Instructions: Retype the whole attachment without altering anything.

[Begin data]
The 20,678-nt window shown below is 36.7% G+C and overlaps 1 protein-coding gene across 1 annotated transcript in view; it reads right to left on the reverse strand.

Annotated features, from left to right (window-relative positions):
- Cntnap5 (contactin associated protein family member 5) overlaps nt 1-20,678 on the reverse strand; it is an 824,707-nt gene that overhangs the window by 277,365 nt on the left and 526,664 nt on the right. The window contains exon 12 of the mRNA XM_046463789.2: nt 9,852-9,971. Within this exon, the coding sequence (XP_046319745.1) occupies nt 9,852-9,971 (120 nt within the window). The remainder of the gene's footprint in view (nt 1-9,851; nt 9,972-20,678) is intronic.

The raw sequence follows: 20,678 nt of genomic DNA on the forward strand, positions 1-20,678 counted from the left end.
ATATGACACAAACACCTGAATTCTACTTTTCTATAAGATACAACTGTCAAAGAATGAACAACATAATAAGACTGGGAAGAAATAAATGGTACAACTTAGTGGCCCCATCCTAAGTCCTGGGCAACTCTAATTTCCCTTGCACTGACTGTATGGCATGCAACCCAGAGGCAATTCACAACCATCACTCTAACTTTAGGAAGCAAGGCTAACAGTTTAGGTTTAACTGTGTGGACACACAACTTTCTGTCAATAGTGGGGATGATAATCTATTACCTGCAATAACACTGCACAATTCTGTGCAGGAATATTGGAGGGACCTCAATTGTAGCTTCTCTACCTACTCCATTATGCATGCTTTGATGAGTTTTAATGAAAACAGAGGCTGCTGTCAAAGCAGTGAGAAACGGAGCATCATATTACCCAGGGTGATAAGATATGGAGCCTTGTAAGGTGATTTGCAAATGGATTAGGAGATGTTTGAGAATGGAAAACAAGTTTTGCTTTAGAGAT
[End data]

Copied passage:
The 20,678-nt window shown below is 36.7% G+C and overlaps 1 protein-coding gene across 1 annotated transcript in view; it reads right to left on the reverse strand.

Annotated features, from left to right (window-relative positions):
- Cntnap5 (contactin associated protein family member 5) overlaps nt 1-20,678 on the reverse strand; it is an 824,707-nt gene that overhangs the window by 277,365 nt on the left and 526,664 nt on the right. The window contains exon 12 of the mRNA XM_046463789.2: nt 9,852-9,971. Within this exon, the coding sequence (XP_046319745.1) occupies nt 9,852-9,971 (120 nt within the window). The remainder of the gene's footprint in view (nt 1-9,851; nt 9,972-20,678) is intronic.

The raw sequence follows: 20,678 nt of genomic DNA on the forward strand, positions 1-20,678 counted from the left end.
ATATGACACAAACACCTGAATTCTACTTTTCTATAAGATACAACTGTCAAAGAATGAACAACATAATAAGACTGGGAAGAAATAAATGGTACAACTTAGTGGCCCCATCCTAAGTCCTGGGCAACTCTAATTTCCCTTGCACTGACTGTATGGCATGCAACCCAGAGGCAATTCACAACCATCACTCTAACTTTAGGAAGCAAGGCTAACAGTTTAGGTTTAACTGTGTGGACACACAACTTTCTGTCAATAGTGGGGATGATAATCTATTACCTGCAATAACACTGCACAATTCTGTGCAGGAATATTGGAGGGACCTCAATTGTAGCTTCTCTACCTACTCCATTATGCATGCTTTGATGAGTTTTAATGAAAACAGAGGCTGCTGTCAAAGCAGTGAGAAACGGAGCATCATATTACCCAGGGTGATAAGATATGGAGCCTTGTAAGGTGATTTGCAAATGGATTAGGAGATGTTTGAGAATGGAAAACAAGTTTTGCTTTAGAGAT